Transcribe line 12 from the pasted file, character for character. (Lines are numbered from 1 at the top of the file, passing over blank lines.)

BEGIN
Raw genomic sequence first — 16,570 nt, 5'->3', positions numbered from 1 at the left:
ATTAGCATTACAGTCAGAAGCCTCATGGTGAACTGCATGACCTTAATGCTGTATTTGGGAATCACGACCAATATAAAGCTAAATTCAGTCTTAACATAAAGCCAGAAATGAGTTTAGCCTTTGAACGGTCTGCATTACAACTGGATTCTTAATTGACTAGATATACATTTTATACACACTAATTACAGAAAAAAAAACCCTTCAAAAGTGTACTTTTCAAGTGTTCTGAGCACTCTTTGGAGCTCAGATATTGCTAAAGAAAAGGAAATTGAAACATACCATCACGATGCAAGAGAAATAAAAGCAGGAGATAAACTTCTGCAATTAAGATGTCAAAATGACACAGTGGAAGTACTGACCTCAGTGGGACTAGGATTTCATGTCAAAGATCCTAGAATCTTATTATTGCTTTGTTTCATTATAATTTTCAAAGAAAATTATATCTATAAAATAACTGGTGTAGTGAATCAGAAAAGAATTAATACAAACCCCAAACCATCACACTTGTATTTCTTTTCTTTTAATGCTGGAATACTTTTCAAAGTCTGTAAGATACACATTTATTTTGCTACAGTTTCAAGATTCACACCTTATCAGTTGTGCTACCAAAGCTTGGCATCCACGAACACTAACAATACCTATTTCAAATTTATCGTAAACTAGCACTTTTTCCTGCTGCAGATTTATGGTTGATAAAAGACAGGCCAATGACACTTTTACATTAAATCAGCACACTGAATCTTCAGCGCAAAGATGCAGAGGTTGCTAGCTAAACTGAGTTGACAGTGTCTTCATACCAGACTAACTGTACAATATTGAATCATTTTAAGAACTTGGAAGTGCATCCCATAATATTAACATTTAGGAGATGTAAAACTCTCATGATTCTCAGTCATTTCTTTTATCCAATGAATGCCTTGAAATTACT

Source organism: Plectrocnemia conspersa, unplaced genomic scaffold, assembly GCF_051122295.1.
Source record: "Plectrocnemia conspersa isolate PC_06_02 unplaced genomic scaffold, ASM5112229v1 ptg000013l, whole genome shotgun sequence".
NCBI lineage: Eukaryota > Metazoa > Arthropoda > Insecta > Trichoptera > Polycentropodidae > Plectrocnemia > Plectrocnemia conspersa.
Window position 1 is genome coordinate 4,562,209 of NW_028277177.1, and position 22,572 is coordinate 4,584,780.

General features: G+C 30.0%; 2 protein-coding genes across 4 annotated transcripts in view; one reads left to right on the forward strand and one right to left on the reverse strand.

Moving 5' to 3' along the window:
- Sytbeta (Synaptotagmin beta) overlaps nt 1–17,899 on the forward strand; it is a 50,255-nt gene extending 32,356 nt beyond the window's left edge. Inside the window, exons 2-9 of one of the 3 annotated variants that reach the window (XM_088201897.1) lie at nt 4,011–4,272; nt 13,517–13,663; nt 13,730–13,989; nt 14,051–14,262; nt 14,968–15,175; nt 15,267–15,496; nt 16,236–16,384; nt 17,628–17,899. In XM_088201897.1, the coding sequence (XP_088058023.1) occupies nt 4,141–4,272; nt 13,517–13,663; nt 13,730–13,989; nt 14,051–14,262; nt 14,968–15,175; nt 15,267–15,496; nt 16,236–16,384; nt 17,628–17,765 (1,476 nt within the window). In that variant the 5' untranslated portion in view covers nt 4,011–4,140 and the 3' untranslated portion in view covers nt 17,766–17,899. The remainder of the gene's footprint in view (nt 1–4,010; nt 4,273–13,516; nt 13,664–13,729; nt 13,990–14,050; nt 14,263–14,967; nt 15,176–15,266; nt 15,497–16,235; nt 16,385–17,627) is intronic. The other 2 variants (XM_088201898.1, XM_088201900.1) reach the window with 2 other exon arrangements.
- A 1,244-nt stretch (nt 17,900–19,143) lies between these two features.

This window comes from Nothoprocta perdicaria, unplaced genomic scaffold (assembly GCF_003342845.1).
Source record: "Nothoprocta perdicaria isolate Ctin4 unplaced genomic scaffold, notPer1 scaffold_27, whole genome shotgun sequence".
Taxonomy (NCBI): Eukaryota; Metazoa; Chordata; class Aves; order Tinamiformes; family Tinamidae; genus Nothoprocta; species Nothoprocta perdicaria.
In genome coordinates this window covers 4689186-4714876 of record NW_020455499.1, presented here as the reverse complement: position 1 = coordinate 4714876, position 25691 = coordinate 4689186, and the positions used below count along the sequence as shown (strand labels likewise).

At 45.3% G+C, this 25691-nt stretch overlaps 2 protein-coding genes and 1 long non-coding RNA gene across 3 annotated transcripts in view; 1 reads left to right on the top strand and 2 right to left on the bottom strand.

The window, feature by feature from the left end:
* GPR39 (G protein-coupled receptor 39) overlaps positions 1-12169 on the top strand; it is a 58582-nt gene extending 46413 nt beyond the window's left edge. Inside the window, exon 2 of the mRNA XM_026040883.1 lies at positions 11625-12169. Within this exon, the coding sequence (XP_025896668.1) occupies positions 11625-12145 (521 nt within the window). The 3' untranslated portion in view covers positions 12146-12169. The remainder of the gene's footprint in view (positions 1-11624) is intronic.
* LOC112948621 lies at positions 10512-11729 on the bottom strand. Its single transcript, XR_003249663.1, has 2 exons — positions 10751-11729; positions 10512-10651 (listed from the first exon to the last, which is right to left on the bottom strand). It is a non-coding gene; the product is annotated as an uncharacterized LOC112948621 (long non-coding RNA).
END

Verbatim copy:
Source record: "Nothoprocta perdicaria isolate Ctin4 unplaced genomic scaffold, notPer1 scaffold_27, whole genome shotgun sequence".